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Crofton, MD 21114

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Posts for category: Feet Protection

By Crofton Podiatry
February 14, 2018
Category: Feet Protection

Many wellness experts have said that sitting at your desk all day can have the same effects as smoking and can increase the risk of early death. So are standing desks the answer? Read on to see if they would be right for you!

Pros of Standing Desks:

  • Increased likelihood of movement, more often during the workday. Sitting and standing still for long periods of time can lead to health problems, including varicose veins, decreased circulation, and diabetes. However, if you’re already standing, it is more likely that you will stretch and walk around more often than if you’re complacently sitting.
  • More energy and ability to focus on work. Those who regularly use standing desks have reported that they are better able to focus and stay attentive to work when standing vs. sitting.
  • Reduced back pain – that is, if you can maintain good posture. Many times, when you sit for long periods of time, you tend to conform to poor posture, with your back and shoulders slumped forward and down. When you stand, with good posture (which can be forced by the positioning of the desk, keyboard, and monitor).

Cons of Standing Desks:

  • You may end up standing too still or getting tired and slouching. Often, you can see office workers end up leaning on the desk with one arm. At this point, you should either reset your posture and stretch, or take a break and lower the desk to sitting for a bit. While it may be cumbersome, alternating between sitting and standing can also be a solution for good posture and movement.
  • If you don’t have good posture or stand on your feet for too long, it may not be comfortable for your feet. Because everyone’s feet are different, each person will need different levels of support under his or her feet, which can include a standing mat as well as orthotic cushioning in the shoes. Those with certain overuse conditions, such as plantar fasciitis or Achilles tendonitis, bunions or metatarsalgia can experience pain from long-term standing without appropriate support.

Do your best to get up and move around for every 30 minutes that you sit. If you feel that your mobility is limited by foot or ankle problems, or if you need extra support while using a standing desk, make an appointment by calling our office at (410) 721-4505. Consult with our board-certified podiatrist, Dr. Brad Toll at Crofton Podiatry for an assessment and treatment at our Crofton, MD office, which also serves the surrounding Gambrills, Odenton, and Bowie areas.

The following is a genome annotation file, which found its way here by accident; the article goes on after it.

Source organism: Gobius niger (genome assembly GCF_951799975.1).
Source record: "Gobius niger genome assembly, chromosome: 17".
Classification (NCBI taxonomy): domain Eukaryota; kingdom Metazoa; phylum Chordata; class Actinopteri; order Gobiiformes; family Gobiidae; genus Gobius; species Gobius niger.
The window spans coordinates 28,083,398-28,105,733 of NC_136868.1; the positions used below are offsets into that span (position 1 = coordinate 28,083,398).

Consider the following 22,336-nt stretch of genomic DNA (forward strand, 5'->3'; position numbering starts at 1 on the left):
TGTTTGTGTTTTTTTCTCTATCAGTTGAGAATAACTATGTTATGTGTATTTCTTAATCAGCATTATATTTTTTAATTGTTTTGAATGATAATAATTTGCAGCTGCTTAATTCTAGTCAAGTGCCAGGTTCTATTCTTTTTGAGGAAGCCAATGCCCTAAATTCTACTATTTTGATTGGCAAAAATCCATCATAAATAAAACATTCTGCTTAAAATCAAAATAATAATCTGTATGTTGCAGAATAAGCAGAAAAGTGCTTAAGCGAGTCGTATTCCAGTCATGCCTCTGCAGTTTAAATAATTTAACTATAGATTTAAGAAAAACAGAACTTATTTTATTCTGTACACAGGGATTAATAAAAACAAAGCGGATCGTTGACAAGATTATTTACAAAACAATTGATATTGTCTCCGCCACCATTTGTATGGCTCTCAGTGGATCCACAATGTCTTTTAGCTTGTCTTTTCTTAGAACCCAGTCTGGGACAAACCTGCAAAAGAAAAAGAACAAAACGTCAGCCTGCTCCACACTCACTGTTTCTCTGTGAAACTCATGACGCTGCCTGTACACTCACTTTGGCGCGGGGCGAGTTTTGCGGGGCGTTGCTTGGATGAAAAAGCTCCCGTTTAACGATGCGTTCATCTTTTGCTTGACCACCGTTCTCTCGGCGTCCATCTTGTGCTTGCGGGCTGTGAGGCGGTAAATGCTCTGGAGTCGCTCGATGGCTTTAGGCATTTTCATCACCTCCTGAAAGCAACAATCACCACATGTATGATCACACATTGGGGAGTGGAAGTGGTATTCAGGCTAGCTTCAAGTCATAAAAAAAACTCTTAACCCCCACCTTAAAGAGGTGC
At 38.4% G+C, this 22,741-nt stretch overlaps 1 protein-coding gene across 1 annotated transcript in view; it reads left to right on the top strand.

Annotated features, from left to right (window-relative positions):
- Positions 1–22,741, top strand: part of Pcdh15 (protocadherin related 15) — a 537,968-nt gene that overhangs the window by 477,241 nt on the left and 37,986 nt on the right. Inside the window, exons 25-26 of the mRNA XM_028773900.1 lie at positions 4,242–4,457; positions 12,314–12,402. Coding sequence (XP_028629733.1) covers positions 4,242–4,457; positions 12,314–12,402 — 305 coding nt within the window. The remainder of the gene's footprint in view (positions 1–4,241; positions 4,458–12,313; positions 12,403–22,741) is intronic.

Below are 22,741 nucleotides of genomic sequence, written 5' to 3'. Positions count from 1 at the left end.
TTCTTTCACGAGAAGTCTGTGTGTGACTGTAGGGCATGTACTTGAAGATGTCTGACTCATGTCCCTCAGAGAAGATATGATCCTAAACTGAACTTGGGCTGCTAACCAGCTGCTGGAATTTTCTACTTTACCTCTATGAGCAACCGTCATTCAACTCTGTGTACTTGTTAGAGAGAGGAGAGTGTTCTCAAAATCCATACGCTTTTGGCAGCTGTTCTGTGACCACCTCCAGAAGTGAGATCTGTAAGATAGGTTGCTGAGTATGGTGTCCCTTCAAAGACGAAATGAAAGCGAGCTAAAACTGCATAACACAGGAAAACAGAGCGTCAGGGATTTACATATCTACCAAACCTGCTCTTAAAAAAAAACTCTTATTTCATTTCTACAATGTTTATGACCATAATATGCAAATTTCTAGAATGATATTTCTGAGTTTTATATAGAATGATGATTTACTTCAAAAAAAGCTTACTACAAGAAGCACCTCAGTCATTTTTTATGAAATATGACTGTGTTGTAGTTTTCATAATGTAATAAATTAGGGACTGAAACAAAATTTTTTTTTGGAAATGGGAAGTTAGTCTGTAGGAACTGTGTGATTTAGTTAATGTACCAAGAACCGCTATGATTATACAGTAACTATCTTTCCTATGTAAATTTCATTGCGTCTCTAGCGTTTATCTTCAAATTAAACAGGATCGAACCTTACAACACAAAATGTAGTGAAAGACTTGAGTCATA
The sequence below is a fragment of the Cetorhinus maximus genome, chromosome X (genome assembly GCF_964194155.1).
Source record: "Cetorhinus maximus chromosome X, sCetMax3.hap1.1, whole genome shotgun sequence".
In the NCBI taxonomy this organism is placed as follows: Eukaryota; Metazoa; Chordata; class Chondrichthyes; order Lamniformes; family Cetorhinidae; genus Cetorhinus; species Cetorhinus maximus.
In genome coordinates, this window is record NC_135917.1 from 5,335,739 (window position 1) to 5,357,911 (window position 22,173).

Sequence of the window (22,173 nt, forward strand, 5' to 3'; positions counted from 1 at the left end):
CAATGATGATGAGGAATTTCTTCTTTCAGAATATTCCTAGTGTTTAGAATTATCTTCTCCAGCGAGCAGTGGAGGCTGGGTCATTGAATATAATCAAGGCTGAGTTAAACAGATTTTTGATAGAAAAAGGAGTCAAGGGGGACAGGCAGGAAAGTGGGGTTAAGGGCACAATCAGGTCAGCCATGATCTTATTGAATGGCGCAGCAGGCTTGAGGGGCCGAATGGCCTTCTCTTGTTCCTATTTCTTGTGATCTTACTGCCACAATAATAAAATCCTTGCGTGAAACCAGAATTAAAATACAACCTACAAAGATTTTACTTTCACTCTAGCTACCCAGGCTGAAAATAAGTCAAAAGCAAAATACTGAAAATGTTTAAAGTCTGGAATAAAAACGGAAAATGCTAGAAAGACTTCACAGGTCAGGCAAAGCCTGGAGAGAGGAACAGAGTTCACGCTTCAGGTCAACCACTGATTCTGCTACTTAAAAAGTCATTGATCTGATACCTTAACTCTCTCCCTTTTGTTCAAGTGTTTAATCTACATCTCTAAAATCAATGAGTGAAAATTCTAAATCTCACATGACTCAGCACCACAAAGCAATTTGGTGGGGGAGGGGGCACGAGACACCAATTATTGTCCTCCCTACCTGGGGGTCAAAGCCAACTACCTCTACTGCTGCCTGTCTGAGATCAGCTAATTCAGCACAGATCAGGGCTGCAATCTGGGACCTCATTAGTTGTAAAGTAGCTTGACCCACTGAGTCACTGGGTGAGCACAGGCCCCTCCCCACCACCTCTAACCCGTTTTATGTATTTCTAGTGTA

By Crofton Podiatry
November 30, 2017
Category: Feet Protection
Tags: fracture   injury   nutrition   physical activity  

Did you know that osteoporosis can affect people as early as 50 years old? Did you know that it tends to affect women more than men? Did you know that it can affect bones in all parts of the body? And did you know that you can do something about it now?

Well now you know.

Depending on diet, exercise, hereditary traits, smoking habits, and hormonal changes, osteoporosis can have different ages of onset. The bones in your body slowly begin to lose more calcium than it absorbs, and at some point, can become so weak and brittle that the smallest injuries can lead to fractures or completely broken bones (think broken hips from a fall). Oftentimes, there are no obvious and easily detectable signs of osteoporosis. That’s why some patients get diagnosed with osteoporosis only after they experience a fracture in their feet from a seemingly harmless activity or injury. Don’t forget, your feet have 26 bones each, and have to carry your whole body around all the time.

While there are treatments available, your risk of fracture and broken bones is still going to be higher than if you hadn’t developed osteoporosis in the first place. That’s why it’s important to take steps to prevent weakening bones, sooner rather than later.

It starts with nutrition. Post Thanksgiving feast and before New Year’s celebrations  may be a good time to think about your daily food habits. In particular, are you incorporating enough sources of calcium and getting enough sunshine for vitamin D? You need the vitamin D to absorb calcium into your bones. Additionally, you may want to re-evaluate a diet that is high in salt (including processed foods and TV dinners), soda drinks with phosphoric acid (which replaces the calcium in our bones), and excessive amounts of caffeine.

It’s important to strength train. While you may already know that regular physical activity is important for maintaining a healthy lifestyle, your bones will benefit even more if you incorporate strength-training exercises. It helps to solidify your bones for higher density (which means it’s less porous, and less likely to crack).

Does osteoporosis run in your family? Are you worried about your foot health? Consult with our board-certified podiatrist, Dr. Brad Toll at Crofton Podiatry. Make an appointment by calling (410) 721-4505 to receive a thorough assessment. Our dedicated team is ready to help you at our Crofton, MD office, which also serves the surrounding areas in Gambrills, Odenton, and Bowie, MD.




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2411 Crofton Lane, Suite 25
Crofton, MD 21114

Podiatrist - Crofton, Crofton Podiatry, 2411 Crofton Lane, Suite 25, Crofton MD, 21114 (410) 721-4505